Contributing nodes to EdgeNet
Any site can contribute nodes to EdgeNet on a part-time or fulltime basis. No approval from edge-net.org is required. EdgeNet users should also note that EdgeNet hasn’t vetted these nodes; they may be secure, or not, may be subject to memory dump attacks, etc. Unencrypted sensitive information should not be stored on an EdgeNet node; EdgeNet is an experimental infrastructure and testbed built with contributed resources, not a reliable, robust, secure facility.
Best practices for contributed nodes:
- Only contribute nodes outside your institution’s firewall! Best practice is in a Science DMZ. When you are running EdgeNet, you’re permitting experimenters from around the world to run programs on your University’s systems.
- Contribute virtual machines rather than physical machines. If you find an EdgeNet experiment misbehaving on a VM, it’s easy to just blow the VM away
- A clean Ubuntu 18.04 or Centos 7 VM
Requirements for contributed nodes:
- A virtual or physical machine running a modern version of Ubuntu or Centos (we recommend Ubuntu 18.04 and Centos 7)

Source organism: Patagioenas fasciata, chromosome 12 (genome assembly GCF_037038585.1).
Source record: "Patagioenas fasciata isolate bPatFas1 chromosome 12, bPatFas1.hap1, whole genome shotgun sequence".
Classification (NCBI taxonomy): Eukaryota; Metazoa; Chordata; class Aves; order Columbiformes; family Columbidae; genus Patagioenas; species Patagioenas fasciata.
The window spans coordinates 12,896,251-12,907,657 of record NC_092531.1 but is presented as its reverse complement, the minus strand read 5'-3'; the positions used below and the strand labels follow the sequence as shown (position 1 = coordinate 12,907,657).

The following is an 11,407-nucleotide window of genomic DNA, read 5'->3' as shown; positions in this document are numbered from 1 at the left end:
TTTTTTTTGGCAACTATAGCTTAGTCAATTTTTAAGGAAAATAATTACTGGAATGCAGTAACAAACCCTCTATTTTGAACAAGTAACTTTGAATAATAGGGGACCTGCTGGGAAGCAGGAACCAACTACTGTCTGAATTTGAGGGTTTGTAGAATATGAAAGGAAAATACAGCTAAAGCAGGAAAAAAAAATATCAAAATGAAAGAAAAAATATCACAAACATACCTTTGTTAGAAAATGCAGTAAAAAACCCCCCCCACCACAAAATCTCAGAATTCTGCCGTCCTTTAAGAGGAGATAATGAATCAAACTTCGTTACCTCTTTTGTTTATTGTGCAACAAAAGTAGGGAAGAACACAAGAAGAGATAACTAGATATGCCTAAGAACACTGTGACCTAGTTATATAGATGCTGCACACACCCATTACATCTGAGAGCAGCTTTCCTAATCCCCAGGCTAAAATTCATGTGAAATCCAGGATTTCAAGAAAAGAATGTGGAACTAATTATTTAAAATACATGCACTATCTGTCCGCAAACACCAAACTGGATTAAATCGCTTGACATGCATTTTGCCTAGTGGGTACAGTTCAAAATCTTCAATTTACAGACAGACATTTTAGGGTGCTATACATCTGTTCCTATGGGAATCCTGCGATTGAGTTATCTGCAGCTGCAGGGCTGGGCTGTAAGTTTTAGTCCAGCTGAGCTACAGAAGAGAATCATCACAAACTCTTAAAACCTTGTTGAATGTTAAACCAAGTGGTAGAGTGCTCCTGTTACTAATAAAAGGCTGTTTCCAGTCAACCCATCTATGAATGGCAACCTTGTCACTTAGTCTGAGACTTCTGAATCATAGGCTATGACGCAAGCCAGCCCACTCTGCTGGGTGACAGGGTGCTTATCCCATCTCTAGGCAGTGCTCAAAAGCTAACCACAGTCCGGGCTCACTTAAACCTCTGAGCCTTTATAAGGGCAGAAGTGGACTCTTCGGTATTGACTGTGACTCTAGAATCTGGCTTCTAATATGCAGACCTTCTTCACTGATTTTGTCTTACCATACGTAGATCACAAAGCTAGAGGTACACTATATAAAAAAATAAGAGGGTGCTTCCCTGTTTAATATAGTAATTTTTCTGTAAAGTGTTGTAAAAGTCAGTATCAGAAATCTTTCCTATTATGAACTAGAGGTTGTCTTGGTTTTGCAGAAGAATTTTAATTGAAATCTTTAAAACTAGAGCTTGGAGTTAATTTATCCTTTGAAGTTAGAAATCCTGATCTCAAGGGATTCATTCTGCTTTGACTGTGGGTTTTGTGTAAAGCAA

- Connectivity to a repo that is up-to-date
- A routable IP address
Adding a node is a simple matter of running a shell script. As root on the VM, download the appropriate script for [Ubuntu] (https://sundewcluster.appspot.com/downloads/setup_node.sh) at https://sundewcluster.appspot.com/downloads/setup_node.sh or [Centos] (https://sundewcluster.appspot.com/downloads/setup_centos.sh) at https://sundewcluster.appspot.com/downloads/setup_centos.sh(link in plaintext for easy copy/paste) and run it as root. After about 30 seconds, you’ll be prompted to add a name; choose any name that is a valid prefix of a fully-qualifed domain name. If you’ve chosen a valid name and it isn’t otherwise taken, your node will be added at name.edge-net.io. The whole process takes about a minute.
NOTE: We have installation guides for some parts of the system in our Google docs. Feel free to take a look as we update this page.